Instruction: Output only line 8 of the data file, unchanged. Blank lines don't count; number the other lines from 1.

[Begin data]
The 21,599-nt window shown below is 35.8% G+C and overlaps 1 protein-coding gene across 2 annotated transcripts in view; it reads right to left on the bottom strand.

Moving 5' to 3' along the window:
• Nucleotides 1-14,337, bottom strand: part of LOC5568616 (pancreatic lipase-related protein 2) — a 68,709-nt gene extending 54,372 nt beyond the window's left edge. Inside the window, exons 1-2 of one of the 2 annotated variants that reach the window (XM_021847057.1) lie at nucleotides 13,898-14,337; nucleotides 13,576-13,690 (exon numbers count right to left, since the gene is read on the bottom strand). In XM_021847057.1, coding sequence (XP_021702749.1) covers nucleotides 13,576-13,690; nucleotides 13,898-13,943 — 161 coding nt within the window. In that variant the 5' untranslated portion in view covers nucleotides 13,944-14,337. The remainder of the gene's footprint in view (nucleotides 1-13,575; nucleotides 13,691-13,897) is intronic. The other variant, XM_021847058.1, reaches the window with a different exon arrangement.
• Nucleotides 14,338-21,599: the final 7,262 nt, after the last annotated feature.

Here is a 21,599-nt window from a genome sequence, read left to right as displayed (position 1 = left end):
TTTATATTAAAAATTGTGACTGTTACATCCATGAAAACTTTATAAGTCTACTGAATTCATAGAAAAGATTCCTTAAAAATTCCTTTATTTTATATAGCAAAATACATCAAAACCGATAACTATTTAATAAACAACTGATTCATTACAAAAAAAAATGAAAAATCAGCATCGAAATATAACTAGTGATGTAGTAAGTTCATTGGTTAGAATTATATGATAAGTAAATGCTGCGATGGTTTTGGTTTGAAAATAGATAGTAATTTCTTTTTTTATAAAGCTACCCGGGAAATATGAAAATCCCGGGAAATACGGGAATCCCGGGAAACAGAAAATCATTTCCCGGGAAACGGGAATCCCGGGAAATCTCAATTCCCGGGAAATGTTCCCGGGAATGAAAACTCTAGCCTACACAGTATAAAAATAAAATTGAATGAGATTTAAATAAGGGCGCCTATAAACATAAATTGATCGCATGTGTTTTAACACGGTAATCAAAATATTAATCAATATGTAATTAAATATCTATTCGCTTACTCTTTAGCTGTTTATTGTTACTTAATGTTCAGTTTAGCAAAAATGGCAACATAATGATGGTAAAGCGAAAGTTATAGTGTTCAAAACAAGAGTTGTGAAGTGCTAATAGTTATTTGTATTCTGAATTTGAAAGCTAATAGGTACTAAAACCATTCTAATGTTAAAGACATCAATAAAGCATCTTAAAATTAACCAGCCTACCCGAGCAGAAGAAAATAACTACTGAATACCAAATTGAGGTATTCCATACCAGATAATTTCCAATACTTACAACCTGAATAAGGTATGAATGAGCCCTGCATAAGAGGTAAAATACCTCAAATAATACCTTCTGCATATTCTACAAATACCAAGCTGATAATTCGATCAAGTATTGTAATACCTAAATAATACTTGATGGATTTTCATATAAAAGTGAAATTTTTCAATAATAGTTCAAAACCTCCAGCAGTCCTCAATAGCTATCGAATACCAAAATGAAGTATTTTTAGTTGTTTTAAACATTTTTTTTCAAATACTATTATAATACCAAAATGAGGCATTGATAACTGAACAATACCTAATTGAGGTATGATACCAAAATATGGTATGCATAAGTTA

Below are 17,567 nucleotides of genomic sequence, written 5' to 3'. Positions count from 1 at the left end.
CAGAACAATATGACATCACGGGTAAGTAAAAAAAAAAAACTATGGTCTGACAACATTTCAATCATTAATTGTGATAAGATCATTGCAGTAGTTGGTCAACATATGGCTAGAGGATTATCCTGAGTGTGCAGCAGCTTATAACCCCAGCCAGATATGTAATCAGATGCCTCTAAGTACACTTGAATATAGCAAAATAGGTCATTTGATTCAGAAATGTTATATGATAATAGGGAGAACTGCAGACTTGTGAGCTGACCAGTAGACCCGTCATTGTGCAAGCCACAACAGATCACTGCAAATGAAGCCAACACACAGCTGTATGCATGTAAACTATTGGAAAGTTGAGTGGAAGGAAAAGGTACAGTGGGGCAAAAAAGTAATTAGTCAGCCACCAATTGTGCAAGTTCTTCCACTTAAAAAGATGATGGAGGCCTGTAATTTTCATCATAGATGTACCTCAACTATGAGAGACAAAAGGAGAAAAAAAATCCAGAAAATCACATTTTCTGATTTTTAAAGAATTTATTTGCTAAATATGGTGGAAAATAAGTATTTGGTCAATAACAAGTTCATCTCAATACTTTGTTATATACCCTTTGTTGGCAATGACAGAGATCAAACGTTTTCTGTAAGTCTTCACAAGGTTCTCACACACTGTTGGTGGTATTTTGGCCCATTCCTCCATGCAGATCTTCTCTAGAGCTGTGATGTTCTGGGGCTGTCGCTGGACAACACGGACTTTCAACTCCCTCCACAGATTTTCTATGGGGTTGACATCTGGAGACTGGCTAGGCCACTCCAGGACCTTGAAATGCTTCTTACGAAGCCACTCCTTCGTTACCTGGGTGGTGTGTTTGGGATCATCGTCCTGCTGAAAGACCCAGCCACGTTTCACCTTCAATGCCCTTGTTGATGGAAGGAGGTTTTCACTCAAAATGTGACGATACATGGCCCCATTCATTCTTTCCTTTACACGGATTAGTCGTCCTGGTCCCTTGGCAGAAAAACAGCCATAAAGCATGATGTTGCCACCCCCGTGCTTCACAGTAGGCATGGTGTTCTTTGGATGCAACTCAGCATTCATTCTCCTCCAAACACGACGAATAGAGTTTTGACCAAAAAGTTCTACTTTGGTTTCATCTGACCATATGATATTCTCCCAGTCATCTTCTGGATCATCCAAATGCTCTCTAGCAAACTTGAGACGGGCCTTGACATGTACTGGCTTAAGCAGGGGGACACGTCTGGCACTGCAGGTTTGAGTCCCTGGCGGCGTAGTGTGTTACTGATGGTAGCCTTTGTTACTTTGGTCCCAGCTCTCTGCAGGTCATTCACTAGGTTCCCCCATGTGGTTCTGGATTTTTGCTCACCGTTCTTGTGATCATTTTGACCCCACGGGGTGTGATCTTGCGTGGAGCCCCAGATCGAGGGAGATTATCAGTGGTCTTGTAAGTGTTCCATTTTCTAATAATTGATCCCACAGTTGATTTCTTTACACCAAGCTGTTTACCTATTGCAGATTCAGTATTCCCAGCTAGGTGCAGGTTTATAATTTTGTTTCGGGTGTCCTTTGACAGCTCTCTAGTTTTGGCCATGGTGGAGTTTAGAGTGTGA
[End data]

CAGAACAATATGACATCACGGGTAAGTAAAAAAAAAAAACTATGGTCTGACAACATTTCAATCATTAATTGTGATAAGATCATTGCAGTAGTTGGTCAACATATGGCTAGAGGATTATCCTGAGTGTGCAGCAGCTTATAACCCCAGCCAGATATGTAATCAGATGCCTCTAAGTACACTTGAATATAGCAAAATAGGTCATTTGATTCAGAAATGTTATATGATAATAGGGAGAACTGCAGACTTGTGAGCTGACCAGTAGACCCGTCATTGTGCAAGCCACAACAGATCACTGCAAATGAAGCCAACACACAGCTGTATGCATGTAAACTATTGGAAAGTTGAGTGGAAGGAAAAGGTACAGTGGGGCAAAAAAGTAATTAGTCAGCCACCAATTGTGCAAGTTCTTCCACTTAAAAAGATGATGGAGGCCTGTAATTTTCATCATAGATGTACCTCAACTATGAGAGACAAAAGGAGAAAAAAAATCCAGAAAATCACATTTTCTGATTTTTAAAGAATTTATTTGCTAAATATGGTGGAAAATAAGTATTTGGTCAATAACAAGTTCATCTCAATACTTTGTTATATACCCTTTGTTGGCAATGACAGAGATCAAACGTTTTCTGTAAGTCTTCACAAGGTTCTCACACACTGTTGGTGGTATTTTGGCCCATTCCTCCATGCAGATCTTCTCTAGAGCTGTGATGTTCTGGGGCTGTCGCTGGACAACACGGACTTTCAACTCCCTCCACAGATTTTCTATGGGGTTGACATCTGGAGACTGGCTAGGCCACTCCAGGACCTTGAAATGCTTCTTACGAAGCCACTCCTTCGTTACCTGGGTGGTGTGTTTGGGATCATCGTCCTGCTGAAAGACCCAGCCACGTTTCACCTTCAATGCCCTTGTTGATGGAAGGAGGTTTTCACTCAAAATGTGACGATACATGGCCCCATTCATTCTTTCCTTTACACGGATTAGTCGTCCTGGTCCCTTGGCAGAAAAACAGCCATAAAGCATGATGTTGCCACCCCCGTGCTTCACAGTAGGCATGGTGTTCTTTGGATGCAACTCAGCATTCATTCTCCTCCAAACACGACGAATAGAGTTTTGACCAAAAAGTTCTACTTTGGTTTCATCTGACCATATGATATTCTCCCAGTCATCTTCTGGATCATCCAAATGCTCTCTAGCAAACTTGAGACGGGCCTTGACATGTACTGGCTTAAGCAGGGGGACACGTCTGGCACTGCAGGTTTGAGTCCCTGGCGGCGTAGTGTGTTACTGATGGTAGCCTTTGTTACTTTGGTCCCAGCTCTCTGCAGGTCATTCACTAGGTTCCCCCATGTGGTTCTGGATTTTTGCTCACCGTTCTTGTGATCATTTTGACCCCACGGGGTGTGATCTTGCGTGGAGCCCCAGATCGAGGGAGATTATCAGTGGTCTTGTAAGTGTTCCATTTTCTAATAATTGATCCCACAGTTGATTTCTTTACACCAAGCTGTTTACCTATTGCAGATTCAGTATTCCCAGCTAGGTGCAGGTTTATAATTTTGTTTCGGGTGTCCTTTGACAGCTCTCTAGTTTTGGCCATGGTGGAGTTTAGAGTGTGA